from the still-not-employees dept.
The showdown between ride-hailing service Lyft and its California drivers appears to have come to an end.
US District Judge Vince Chhabria gave final approval on [March 16] to a $27 million settlement agreement for a class-action lawsuit between Lyft and more than 200,000 of its former and current California drivers, according to court filings.[PDF]
This settlement seems to conclude the battle over how the ride-hailing company classifies its drivers. Under the agreement, the drivers will remain independent contractors, rather than be converted to employees.
[...] While Lyft's settlement seems to close the debate over driver classification, things could still change.
"The agreement is not perfect," Chhabria wrote in his order on Thursday. "And the status of Lyft drivers under California law remains uncertain going forward."
[Ed note - This story vandalized by Fnord666]
El Reg continues
The drivers sued Lyft in 2013 arguing that they should be classified as employees rather than independent contractors--the same issue that has dogged rival Uber in courts around the country.
By classifying drivers as independent contractors, Lyft and Uber shift the expense of payroll taxes, overtime, and worker benefits to drivers. With lower operating costs and venture funding, they are able to offer transportation at a price that's often below what taxi companies can afford to charge.
The settlement provides drivers with greater protection against being removed from the Lyft platform. Lyft has agreed to alter its Terms of Service so that it can no longer deactivate driver accounts for any reason. Instead, it will enumerate specific infractions that may lead to termination.
It will also pay for driver arbitration costs in the event of a dispute, and implement a pre-arbitration process to resolve issues without entering into a more formal process.
What's more, the settlement calls for creating a way for passengers to "favorite" a driver, resulting in benefits of some sort. And Lyft has agreed to provide more passenger data to drivers before they have accepted ride requests.
The settlement, however, leaves issues of employment classification unresolved.
In April last year, US District Judge Vince Chhabria of San Francisco rejected a proposed $12M settlement on the grounds that drivers might win more than 10 times that amount were a jury to determine Lyft's drivers should be designated employees.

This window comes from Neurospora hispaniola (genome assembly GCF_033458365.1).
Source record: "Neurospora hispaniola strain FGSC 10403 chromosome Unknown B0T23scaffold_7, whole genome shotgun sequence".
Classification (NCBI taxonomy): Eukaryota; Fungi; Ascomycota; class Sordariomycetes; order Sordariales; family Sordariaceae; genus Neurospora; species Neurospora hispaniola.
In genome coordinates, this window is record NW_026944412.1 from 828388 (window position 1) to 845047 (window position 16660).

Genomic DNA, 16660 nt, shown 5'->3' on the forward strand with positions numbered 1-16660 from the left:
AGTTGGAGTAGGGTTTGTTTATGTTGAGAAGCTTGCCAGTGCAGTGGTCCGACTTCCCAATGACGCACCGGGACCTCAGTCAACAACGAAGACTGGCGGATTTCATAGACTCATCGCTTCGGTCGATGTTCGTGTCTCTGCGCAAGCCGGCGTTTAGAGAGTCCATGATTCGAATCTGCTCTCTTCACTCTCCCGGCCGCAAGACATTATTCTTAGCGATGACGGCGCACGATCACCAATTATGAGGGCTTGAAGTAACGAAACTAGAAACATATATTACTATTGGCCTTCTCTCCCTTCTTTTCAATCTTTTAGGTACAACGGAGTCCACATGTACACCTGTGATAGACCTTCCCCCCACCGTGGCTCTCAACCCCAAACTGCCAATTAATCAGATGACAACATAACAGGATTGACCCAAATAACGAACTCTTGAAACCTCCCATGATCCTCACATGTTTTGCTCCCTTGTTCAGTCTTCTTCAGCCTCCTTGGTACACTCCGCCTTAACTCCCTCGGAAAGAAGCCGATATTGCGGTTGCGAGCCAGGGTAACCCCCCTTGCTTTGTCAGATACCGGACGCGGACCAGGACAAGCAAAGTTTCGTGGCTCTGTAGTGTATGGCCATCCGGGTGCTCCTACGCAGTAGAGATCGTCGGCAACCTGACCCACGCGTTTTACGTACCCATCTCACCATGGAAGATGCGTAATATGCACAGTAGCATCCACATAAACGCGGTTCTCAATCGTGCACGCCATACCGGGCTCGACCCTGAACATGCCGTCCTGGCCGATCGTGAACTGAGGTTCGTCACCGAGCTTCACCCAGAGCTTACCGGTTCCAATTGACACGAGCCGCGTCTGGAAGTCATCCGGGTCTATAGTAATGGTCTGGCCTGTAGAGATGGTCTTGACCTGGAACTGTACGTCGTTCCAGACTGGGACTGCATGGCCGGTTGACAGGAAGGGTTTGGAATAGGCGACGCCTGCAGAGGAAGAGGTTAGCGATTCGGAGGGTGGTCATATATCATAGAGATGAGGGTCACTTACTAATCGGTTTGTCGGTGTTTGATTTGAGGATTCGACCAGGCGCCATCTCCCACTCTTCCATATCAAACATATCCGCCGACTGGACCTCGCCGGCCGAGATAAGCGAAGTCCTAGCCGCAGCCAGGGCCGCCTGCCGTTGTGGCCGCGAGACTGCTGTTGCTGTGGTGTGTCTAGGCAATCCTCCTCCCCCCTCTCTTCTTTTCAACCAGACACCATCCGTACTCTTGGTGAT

In accepting the revised offer, Chhabria acknowledges that the compromise leaves issues unresolved. "The agreement is not perfect," he wrote in his order [PDF] approving the settlement on Thursday. "And the status of Lyft drivers under California law remains uncertain going forward. But the agreement falls within a range of reasonable outcomes, given the benefits it achieves for drivers and the risks involved in taking the case to trial.".
Lyft and Waymo have signed a deal to bring autonomous cars into mainstream use:
As the race to bring self-driving vehicles to the public intensifies, two of Silicon Valley's most prominent players are teaming up. Waymo, the self-driving car unit that operates under Google's parent company, has signed a deal with the ride-hailing start-up Lyft, according to two people familiar with the agreement who spoke on the condition of anonymity because they were not authorized to speak publicly. The deal calls for the companies to work together to bring autonomous vehicle technology into the mainstream through pilot projects and product development efforts, these people said.
[...] The deal between Waymo and Lyft has competitive implications for Uber, the world's biggest ride-hailing company, which has recently had to confront a spate of workplace and legal problems. Lyft is a distant No. 2 to Uber among ride-hailing services in the United States, and the two companies are bitter rivals. Waymo is also competing fiercely with Uber in the creation of technology for autonomous cars and is embroiled in a lawsuit over what it says is Uber's use of stolen Waymo trade secrets to develop such technology.
Details about the deal between Waymo and Lyft were scant. The companies declined to comment on what types of products would be brought to market as a result of it or when the public might see the fruits of the collaboration.
Also at The Verge.
Previously: Uber and Lyft: Settlements, Racism, and Auto Partnerships
Google Waymo Vehicles to Hit the Road This Month
GM and Lyft to Test Thousands of Self-Driving Electric Cars in 2018
Google Spin-Off Waymo Accuses Uber of Stealing Self-Driving Tech
Lyft Pays $27M to Settle Driver Classification Suit
Uber Tracked Lyft Drivers
Uber Engineer Must Reveal Reason for Pleading the Fifth to Judge
Uber Could Face Injunction Stopping It From Testing Driverless Cars